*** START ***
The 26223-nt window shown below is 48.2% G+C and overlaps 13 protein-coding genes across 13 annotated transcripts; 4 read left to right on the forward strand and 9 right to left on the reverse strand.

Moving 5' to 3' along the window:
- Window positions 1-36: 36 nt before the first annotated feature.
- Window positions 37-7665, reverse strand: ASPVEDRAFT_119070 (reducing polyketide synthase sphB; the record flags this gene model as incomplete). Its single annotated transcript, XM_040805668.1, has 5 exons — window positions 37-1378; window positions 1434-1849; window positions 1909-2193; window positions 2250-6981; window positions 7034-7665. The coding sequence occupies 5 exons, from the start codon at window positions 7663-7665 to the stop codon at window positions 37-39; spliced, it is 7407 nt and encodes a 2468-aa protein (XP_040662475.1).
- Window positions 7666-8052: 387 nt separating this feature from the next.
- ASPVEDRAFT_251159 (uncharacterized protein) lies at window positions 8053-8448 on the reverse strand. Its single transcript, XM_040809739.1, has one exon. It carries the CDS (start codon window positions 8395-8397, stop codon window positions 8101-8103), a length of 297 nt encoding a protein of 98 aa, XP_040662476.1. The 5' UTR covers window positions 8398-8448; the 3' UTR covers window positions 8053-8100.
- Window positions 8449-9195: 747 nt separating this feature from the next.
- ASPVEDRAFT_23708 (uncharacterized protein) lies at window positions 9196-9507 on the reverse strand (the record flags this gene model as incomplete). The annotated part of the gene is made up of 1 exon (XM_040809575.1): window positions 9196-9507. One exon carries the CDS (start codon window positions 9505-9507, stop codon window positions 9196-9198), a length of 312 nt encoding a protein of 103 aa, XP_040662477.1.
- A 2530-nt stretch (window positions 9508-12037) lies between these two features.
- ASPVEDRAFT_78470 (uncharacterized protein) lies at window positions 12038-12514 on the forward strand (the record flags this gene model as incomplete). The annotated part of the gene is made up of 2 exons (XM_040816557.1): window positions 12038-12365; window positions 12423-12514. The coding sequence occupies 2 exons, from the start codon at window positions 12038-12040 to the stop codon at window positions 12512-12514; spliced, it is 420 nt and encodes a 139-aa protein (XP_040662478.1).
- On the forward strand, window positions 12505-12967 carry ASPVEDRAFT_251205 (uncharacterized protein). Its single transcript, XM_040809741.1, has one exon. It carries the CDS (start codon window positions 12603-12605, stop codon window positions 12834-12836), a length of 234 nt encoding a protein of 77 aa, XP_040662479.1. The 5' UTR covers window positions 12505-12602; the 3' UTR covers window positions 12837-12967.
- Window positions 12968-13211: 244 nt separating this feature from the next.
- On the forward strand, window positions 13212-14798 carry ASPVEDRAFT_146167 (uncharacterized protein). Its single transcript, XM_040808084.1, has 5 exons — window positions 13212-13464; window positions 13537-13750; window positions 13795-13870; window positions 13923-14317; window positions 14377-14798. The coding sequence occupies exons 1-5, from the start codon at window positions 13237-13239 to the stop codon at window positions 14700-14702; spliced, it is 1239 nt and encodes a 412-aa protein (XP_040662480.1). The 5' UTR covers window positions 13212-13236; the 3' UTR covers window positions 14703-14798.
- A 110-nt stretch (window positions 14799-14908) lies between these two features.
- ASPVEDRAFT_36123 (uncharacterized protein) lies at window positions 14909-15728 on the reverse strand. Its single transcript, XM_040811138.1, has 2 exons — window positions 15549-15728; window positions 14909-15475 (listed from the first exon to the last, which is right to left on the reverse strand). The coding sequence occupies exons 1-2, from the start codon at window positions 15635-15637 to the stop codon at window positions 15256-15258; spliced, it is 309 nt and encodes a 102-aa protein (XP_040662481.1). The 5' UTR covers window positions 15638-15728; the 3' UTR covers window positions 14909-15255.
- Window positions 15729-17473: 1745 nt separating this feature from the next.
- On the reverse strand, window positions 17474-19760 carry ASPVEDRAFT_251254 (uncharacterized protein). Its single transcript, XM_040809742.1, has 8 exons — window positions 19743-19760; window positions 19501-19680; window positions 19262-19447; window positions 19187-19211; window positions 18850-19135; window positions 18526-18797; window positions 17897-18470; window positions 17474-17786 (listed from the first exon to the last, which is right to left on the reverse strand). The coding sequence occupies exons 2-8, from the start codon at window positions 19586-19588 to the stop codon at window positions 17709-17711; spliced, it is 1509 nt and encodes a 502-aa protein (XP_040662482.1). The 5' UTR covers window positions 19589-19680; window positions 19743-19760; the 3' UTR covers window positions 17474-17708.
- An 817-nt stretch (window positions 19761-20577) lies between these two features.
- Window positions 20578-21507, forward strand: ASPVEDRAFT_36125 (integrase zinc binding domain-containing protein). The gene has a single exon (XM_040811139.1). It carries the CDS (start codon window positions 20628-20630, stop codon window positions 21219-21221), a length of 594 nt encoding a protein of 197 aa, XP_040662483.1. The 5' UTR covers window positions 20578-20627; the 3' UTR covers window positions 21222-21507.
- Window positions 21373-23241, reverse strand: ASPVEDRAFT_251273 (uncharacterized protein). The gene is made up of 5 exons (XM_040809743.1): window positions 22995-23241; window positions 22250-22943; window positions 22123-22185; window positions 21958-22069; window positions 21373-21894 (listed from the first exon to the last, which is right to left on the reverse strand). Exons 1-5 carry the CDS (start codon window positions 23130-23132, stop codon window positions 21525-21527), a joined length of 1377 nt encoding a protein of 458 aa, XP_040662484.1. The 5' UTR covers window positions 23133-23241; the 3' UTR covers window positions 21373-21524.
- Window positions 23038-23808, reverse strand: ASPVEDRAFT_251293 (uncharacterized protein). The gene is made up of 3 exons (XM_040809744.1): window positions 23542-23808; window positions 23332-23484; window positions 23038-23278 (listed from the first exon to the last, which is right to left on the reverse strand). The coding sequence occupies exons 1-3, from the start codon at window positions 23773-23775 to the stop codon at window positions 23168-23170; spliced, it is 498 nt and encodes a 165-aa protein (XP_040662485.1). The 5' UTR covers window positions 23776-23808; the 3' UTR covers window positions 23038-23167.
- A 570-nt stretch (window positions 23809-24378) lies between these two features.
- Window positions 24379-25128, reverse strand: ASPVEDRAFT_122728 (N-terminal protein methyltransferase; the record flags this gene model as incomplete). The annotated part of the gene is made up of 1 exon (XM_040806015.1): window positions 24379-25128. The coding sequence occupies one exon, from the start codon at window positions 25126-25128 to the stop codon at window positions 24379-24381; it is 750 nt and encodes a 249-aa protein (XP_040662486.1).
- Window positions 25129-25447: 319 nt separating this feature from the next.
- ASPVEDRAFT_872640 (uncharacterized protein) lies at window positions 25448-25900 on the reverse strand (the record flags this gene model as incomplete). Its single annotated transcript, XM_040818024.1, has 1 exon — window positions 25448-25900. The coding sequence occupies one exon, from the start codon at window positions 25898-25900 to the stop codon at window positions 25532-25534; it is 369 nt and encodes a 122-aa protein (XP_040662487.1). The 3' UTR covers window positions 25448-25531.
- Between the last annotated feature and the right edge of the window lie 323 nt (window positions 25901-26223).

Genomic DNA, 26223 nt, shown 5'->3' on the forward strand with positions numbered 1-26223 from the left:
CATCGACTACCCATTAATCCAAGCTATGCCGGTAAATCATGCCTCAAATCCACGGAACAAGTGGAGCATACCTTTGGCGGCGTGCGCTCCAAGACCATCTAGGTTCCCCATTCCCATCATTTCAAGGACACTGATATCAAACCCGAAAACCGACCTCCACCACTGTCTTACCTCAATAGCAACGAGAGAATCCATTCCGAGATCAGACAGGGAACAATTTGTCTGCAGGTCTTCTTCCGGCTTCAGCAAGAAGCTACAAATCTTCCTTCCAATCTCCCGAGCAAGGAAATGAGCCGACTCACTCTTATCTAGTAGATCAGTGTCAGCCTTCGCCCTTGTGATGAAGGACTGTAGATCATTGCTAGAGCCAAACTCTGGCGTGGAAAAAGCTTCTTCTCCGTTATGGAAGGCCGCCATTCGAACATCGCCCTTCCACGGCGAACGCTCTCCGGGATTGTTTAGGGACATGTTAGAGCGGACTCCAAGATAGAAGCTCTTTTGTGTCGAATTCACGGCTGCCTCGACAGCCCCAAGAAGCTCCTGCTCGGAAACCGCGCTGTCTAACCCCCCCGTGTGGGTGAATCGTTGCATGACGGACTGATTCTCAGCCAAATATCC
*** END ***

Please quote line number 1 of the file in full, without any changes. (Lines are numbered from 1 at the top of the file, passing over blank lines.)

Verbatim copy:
The 26223-nt window shown below is 48.2% G+C and overlaps 13 protein-coding genes across 13 annotated transcripts; 4 read left to right on the forward strand and 9 right to left on the reverse strand.